While the wind storms that come with life on the Washington coast are not common in the spring and summer, the rapid growth of trees and plants can quietly threaten power lines just as much as a gale; but not if Jeff McClain has anything to say about it. McClain is charged with heading up the PUD’s vegetation management efforts; no small task when you consider the size of the district.
“We have about 1,100 miles of distribution lines and 225 miles of transmission lines and about half of them have trees growing under or next to them,” said McClain, a second generation PUD worker whose father and brother work for electric utilities. “Trees grow very quickly here. It’s an ongoing battle.”
PUD lines are threatened both by tree branches falling from above and trees growing up from below. Overhanging branches can be weighted down by snow or blown down by wind, sending them crashing into the lines and knocking out power to hundreds of customers. Trees growing into the power lines can cause a fire hazard and pose a threat to anyone who climbs or touches them. Using PUD crews and professional tree trimmers, McClain and his team cut, mow and spray around the lines to keep those threats from getting out of hand.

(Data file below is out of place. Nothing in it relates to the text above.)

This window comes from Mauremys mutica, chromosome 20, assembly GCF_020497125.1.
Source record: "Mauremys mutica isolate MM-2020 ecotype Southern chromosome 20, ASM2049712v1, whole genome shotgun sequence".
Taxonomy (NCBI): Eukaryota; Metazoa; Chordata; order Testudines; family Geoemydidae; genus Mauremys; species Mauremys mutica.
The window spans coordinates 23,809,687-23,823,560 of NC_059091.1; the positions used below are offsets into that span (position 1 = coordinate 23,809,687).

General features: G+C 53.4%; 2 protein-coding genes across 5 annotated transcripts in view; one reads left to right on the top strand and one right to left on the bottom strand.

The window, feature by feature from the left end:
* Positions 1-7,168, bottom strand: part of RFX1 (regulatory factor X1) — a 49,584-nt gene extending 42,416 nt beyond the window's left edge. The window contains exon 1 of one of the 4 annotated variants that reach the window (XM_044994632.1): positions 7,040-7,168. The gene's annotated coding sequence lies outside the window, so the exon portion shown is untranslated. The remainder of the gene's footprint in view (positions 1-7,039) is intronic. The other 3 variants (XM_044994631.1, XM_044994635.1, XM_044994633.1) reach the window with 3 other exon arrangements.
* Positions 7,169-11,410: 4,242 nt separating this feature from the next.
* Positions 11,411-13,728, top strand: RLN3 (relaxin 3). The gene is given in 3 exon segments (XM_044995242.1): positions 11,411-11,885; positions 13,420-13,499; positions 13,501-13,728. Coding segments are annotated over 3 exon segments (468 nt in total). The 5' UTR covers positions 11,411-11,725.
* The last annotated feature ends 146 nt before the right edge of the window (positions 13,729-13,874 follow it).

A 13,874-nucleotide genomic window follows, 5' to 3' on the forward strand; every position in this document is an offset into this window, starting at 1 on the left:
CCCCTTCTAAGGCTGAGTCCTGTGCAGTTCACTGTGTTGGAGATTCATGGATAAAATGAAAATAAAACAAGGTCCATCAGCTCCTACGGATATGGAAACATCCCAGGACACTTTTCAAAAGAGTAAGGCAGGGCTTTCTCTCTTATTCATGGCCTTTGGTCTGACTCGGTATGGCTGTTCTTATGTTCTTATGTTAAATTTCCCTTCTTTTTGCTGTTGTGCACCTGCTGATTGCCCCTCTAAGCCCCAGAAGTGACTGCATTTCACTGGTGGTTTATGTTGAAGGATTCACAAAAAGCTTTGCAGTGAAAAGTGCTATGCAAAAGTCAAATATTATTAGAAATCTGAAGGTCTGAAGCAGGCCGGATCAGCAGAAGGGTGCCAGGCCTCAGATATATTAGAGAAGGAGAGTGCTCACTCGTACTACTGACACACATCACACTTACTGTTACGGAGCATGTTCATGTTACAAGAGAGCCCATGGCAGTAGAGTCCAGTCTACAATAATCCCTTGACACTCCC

“We have bucket crews that trim branches up to 65 feet and ground cutting crews that get to those areas that are harder for the bucket teams to reach,” said McClain. “During the spring and summer we also spray around substations, facilities and right-of-ways just to keep that growth at bay.”
In addition to working on scheduled trimming of fast growing trees, McClain responds to several calls per day from PUD customers who are concerned with trees and branches that they believe may be threatening their power lines.
“If it’s a danger to our lines we will take care of it,” said McClain. “If we don’t do preventative maintenance like this, outages would go up considerably. We’re never going to stop all of it, but we can slow it down. It’s something we have to do”
Should you have any questions on the PUD vegetation management, call 360-538-6284.
Six months of preparation and planning came to a head over a 12 hour span on July 24-25 as Grays Harbor PUD crews completed maintenance work on the power infrastructure around Cedarville and Oakville.